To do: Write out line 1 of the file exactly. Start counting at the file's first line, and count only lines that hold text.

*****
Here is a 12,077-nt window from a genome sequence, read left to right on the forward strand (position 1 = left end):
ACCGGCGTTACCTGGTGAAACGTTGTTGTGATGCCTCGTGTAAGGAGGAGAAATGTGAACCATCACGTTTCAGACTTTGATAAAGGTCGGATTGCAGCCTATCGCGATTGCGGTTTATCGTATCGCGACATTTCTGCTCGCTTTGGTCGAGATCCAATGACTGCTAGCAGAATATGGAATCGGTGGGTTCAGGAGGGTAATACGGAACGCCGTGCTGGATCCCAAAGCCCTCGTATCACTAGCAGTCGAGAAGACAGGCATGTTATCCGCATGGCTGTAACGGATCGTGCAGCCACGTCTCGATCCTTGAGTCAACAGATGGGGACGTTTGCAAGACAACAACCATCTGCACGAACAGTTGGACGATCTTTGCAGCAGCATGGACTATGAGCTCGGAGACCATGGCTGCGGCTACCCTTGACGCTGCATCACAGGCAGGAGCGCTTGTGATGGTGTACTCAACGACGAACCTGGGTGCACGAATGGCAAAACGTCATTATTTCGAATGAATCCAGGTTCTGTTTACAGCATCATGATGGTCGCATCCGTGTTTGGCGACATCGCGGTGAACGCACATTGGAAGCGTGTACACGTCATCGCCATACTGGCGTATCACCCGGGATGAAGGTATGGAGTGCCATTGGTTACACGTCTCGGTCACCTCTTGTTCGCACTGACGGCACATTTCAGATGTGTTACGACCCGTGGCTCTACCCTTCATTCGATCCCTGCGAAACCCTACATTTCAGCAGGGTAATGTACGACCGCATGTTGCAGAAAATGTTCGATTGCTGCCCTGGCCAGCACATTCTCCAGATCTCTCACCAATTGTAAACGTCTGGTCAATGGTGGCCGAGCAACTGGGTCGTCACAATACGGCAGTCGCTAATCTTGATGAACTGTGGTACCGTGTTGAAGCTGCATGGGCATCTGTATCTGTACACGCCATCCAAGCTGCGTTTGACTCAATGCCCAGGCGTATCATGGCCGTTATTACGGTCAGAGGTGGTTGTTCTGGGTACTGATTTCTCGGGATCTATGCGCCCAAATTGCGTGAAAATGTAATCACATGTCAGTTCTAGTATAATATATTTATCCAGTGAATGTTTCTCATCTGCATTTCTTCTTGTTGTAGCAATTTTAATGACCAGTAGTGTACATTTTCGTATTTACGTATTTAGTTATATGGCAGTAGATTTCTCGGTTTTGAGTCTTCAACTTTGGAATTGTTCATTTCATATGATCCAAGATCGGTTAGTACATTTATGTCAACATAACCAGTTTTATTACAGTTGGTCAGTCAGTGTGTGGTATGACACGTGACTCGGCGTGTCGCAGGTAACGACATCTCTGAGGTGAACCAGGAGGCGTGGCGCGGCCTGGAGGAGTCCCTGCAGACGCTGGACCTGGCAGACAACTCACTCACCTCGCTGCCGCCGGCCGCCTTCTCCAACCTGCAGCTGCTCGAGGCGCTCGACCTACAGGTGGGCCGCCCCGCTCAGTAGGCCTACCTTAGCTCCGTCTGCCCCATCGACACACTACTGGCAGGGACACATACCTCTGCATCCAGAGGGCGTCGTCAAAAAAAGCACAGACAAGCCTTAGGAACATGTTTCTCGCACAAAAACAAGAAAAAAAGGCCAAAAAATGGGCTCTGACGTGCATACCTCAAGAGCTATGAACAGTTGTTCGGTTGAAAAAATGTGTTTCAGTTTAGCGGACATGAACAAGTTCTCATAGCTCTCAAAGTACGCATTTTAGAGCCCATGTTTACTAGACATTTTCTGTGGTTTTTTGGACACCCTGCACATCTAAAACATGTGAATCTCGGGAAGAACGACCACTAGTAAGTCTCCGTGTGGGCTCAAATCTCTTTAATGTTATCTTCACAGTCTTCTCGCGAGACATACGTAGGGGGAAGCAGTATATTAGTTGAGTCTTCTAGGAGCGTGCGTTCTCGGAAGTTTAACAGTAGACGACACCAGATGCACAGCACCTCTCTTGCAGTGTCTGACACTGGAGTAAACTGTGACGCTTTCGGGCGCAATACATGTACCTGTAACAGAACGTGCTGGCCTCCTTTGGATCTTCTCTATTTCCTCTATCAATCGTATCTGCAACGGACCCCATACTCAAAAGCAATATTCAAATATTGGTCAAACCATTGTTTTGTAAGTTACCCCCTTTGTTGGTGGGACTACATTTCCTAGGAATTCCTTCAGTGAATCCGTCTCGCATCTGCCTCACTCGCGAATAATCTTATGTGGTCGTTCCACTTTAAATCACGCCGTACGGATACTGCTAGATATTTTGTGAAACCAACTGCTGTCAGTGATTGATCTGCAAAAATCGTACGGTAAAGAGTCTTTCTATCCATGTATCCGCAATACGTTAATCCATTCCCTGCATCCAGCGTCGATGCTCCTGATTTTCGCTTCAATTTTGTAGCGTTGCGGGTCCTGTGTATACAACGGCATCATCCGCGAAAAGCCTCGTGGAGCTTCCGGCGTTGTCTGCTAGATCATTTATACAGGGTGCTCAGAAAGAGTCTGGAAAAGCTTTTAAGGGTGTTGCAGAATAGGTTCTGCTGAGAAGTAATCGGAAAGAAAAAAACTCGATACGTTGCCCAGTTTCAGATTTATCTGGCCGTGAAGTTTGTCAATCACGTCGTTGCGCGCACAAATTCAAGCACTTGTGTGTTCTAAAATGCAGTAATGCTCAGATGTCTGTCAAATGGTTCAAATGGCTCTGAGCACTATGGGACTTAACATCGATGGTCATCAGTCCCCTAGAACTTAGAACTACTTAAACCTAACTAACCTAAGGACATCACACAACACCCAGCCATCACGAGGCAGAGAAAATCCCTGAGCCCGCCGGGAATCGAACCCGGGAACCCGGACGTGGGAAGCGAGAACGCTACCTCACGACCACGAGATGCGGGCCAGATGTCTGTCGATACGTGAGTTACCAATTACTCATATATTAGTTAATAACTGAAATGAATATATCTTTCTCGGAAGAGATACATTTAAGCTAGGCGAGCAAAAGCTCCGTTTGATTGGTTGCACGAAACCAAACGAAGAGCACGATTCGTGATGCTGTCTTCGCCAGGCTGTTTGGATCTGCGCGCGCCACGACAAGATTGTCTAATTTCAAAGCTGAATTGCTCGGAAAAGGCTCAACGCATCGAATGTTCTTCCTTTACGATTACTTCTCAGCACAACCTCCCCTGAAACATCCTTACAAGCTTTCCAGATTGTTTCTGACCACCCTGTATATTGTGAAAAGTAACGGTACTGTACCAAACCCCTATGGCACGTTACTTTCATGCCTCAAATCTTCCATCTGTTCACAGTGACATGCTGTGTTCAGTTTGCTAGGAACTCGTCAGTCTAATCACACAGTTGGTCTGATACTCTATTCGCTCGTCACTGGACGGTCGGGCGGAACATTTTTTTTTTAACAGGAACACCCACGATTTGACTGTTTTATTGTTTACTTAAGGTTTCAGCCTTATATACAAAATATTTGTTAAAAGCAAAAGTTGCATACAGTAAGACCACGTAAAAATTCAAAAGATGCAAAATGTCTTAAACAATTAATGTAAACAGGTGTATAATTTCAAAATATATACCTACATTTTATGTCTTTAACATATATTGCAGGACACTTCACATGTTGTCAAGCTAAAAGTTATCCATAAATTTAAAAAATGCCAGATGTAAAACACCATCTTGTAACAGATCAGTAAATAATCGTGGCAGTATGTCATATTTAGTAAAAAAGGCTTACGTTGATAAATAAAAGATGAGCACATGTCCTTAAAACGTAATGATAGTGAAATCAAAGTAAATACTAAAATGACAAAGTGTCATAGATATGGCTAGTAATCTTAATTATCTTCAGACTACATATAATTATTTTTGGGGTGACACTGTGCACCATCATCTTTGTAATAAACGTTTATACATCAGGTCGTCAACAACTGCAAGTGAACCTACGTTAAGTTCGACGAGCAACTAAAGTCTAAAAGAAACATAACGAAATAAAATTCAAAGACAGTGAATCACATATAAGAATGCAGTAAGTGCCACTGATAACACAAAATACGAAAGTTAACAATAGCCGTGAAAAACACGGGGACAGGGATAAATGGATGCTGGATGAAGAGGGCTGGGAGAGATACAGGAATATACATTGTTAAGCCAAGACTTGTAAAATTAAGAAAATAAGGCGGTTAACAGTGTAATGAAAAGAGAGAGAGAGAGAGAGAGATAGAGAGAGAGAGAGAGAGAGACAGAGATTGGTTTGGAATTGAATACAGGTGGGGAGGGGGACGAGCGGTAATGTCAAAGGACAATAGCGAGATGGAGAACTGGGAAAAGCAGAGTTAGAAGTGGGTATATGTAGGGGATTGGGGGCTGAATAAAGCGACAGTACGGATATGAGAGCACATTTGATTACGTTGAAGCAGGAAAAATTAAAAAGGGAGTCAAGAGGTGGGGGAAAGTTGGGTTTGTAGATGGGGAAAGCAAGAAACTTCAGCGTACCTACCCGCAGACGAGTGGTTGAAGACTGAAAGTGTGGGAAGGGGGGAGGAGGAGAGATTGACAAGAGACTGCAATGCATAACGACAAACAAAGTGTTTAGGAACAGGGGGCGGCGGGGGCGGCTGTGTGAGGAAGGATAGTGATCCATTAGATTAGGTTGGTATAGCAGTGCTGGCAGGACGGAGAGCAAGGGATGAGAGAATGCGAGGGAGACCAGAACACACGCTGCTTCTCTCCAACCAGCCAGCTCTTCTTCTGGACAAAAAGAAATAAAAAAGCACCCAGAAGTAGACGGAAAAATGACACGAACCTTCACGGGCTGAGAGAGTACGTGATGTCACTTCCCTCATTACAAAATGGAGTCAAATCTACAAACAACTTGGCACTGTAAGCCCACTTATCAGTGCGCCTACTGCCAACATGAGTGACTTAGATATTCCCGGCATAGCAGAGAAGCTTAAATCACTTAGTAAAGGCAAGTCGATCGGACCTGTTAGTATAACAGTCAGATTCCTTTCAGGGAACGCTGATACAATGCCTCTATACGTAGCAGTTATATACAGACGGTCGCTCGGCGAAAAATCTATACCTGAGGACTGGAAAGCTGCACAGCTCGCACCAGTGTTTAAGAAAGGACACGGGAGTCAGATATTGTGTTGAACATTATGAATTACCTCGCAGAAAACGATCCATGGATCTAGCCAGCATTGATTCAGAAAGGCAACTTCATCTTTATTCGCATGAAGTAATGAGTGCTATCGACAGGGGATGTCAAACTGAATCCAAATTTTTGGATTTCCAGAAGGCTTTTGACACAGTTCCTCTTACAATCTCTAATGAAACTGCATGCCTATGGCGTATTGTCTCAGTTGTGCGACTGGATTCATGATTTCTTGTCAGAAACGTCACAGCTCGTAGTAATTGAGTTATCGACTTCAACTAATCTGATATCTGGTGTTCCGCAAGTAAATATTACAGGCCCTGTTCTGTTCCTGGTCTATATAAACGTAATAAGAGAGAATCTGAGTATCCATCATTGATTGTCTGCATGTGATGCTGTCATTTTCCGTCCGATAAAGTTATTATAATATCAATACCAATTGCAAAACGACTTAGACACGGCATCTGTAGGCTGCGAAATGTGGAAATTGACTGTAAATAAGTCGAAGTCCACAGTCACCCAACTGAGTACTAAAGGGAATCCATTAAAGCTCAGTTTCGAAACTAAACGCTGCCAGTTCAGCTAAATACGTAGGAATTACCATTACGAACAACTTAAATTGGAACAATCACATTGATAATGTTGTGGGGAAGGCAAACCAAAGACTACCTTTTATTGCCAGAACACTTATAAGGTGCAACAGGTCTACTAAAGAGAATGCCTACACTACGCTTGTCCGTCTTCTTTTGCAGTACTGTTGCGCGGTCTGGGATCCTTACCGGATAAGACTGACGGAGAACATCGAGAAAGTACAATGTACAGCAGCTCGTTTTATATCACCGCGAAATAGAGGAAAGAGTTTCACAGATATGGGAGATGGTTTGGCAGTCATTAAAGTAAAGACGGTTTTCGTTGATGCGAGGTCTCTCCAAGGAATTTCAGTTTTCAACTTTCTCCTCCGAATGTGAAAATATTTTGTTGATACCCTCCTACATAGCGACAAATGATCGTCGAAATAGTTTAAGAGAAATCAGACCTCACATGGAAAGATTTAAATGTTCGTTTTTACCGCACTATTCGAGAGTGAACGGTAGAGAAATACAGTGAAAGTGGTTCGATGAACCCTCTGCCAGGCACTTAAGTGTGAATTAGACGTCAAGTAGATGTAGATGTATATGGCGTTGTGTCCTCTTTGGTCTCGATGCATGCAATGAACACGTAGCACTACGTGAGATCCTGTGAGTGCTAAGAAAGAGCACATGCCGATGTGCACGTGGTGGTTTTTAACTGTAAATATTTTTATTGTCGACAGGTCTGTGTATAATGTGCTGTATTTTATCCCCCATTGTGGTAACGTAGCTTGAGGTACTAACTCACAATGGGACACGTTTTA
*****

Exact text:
Here is a 12,077-nt window from a genome sequence, read left to right on the forward strand (position 1 = left end):